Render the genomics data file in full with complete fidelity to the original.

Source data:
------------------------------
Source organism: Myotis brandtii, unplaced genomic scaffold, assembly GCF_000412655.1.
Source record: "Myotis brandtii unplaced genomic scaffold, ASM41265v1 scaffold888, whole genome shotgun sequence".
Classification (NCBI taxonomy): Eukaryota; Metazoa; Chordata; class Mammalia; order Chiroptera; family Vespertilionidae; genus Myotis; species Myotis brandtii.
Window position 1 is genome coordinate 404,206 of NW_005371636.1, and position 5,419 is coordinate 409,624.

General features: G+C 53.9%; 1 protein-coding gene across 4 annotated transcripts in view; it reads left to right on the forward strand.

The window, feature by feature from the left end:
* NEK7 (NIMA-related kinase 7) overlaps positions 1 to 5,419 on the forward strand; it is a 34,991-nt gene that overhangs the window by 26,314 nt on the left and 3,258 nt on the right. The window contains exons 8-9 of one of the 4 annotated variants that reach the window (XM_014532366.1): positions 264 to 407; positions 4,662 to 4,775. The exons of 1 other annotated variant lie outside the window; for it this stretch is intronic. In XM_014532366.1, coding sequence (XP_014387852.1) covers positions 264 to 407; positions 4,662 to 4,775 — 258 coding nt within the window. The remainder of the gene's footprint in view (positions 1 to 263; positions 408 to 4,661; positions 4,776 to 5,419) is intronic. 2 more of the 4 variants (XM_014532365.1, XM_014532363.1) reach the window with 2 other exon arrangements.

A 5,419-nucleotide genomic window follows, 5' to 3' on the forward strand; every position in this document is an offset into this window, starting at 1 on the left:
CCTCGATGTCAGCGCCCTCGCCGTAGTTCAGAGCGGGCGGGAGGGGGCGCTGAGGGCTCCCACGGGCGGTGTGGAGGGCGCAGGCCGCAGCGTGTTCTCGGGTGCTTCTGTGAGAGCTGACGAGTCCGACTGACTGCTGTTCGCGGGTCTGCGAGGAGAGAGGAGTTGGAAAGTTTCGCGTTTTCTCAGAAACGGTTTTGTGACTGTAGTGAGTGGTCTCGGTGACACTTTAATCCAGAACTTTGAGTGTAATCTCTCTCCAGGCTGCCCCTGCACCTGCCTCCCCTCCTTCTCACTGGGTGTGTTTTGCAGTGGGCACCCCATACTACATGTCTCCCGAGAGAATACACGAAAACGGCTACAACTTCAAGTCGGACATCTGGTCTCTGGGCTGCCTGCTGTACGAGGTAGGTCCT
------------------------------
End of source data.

Source organism: Myotis brandtii, unplaced genomic scaffold, assembly GCF_000412655.1.
Source record: "Myotis brandtii unplaced genomic scaffold, ASM41265v1 scaffold888, whole genome shotgun sequence".
Classification (NCBI taxonomy): Eukaryota; Metazoa; Chordata; class Mammalia; order Chiroptera; family Vespertilionidae; genus Myotis; species Myotis brandtii.
Window position 1 is genome coordinate 404,206 of NW_005371636.1, and position 5,419 is coordinate 409,624.

General features: G+C 53.9%; 1 protein-coding gene across 4 annotated transcripts in view; it reads left to right on the forward strand.

The window, feature by feature from the left end:
* NEK7 (NIMA-related kinase 7) overlaps positions 1 to 5,419 on the forward strand; it is a 34,991-nt gene that overhangs the window by 26,314 nt on the left and 3,258 nt on the right. The window contains exons 8-9 of one of the 4 annotated variants that reach the window (XM_014532366.1): positions 264 to 407; positions 4,662 to 4,775. The exons of 1 other annotated variant lie outside the window; for it this stretch is intronic. In XM_014532366.1, coding sequence (XP_014387852.1) covers positions 264 to 407; positions 4,662 to 4,775 — 258 coding nt within the window. The remainder of the gene's footprint in view (positions 1 to 263; positions 408 to 4,661; positions 4,776 to 5,419) is intronic. 2 more of the 4 variants (XM_014532365.1, XM_014532363.1) reach the window with 2 other exon arrangements.

A 5,419-nucleotide genomic window follows, 5' to 3' on the forward strand; every position in this document is an offset into this window, starting at 1 on the left:
CCTCGATGTCAGCGCCCTCGCCGTAGTTCAGAGCGGGCGGGAGGGGGCGCTGAGGGCTCCCACGGGCGGTGTGGAGGGCGCAGGCCGCAGCGTGTTCTCGGGTGCTTCTGTGAGAGCTGACGAGTCCGACTGACTGCTGTTCGCGGGTCTGCGAGGAGAGAGGAGTTGGAAAGTTTCGCGTTTTCTCAGAAACGGTTTTGTGACTGTAGTGAGTGGTCTCGGTGACACTTTAATCCAGAACTTTGAGTGTAATCTCTCTCCAGGCTGCCCCTGCACCTGCCTCCCCTCCTTCTCACTGGGTGTGTTTTGCAGTGGGCACCCCATACTACATGTCTCCCGAGAGAATACACGAAAACGGCTACAACTTCAAGTCGGACATCTGGTCTCTGGGCTGCCTGCTGTACGAGGTAGGTCCT